Wednesday, April 25, 2007
By Jim Lobe
"Six and a half years after U.S. President George W. Bush launched his "global war on terror," suspicion of U.S. motives remains pervasive throughout the Islamic world, according to a new and highly detailed survey of four countries [.pdf] released Tuesday.
An average of more than 75 percent of respondents across the four countries – Egypt, Morocco, and the world's two most populous Muslim nations, Indonesia and Pakistan – said they believed that dividing and weakening the Islamic world and maintaining control over Middle East oil were key goals of U.S. foreign policy, according to the survey by the University of Maryland (UM) and WorldPublicOpinion.org (WPO).
And an average of two out of three respondents named "expand[ing] the geographic borders of Israel" as a third major U.S. policy objective in the region.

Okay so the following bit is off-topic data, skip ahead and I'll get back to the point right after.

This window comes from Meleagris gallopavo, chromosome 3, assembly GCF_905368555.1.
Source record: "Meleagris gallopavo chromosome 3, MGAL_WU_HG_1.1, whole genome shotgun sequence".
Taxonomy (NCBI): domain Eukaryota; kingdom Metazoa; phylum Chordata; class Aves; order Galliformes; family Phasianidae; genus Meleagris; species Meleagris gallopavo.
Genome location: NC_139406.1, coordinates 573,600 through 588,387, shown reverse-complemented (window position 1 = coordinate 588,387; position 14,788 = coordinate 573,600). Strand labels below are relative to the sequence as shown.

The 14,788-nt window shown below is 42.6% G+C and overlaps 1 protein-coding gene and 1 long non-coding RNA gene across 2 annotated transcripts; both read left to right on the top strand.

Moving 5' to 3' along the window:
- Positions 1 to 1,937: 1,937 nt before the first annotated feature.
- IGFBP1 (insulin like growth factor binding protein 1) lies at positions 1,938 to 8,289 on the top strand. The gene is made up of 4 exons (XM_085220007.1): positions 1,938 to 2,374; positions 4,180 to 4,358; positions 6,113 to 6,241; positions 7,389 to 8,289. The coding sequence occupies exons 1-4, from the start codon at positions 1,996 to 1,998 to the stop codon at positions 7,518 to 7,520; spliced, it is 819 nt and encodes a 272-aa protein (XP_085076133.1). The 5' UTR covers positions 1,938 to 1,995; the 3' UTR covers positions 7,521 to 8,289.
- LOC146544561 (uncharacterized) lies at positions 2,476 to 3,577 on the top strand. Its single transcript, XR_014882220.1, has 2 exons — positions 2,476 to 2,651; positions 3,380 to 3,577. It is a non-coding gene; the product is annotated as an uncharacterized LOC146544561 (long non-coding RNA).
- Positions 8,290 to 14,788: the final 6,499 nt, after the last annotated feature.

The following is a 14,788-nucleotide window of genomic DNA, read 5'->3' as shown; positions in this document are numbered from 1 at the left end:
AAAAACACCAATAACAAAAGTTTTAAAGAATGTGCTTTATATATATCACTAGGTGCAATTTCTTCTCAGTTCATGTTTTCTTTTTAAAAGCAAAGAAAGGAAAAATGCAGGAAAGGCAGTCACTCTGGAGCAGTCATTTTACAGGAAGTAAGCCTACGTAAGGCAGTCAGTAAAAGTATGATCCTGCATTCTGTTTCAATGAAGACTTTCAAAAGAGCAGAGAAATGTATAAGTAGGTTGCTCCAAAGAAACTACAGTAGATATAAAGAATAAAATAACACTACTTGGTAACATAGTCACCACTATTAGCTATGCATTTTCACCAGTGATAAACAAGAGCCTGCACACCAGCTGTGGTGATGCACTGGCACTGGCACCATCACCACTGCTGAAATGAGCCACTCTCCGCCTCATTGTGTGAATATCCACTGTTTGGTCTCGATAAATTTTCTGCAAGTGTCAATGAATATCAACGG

By contrast, less than one in four agreed that Washington wanted to create "an independent and economically viable Palestinian state," despite Bush's explicit endorsement of that goal since before the 2003 U.S.-led invasion of Iraq.......
Suspicion of U.S. goals was particularly high in Egypt, by far the largest recipient of U.S. aid in the Islamic world since it signed a peace treaty with Israel in 1978, and, to a somewhat lesser extent, in Morocco, another longtime U.S. ally.....
The survey, which was carried out between mid-December and mid-February, is the latest in a string of polls suggesting that Washington's image in the Islamic world, particularly in Arab countries, has fallen to all-time lows......."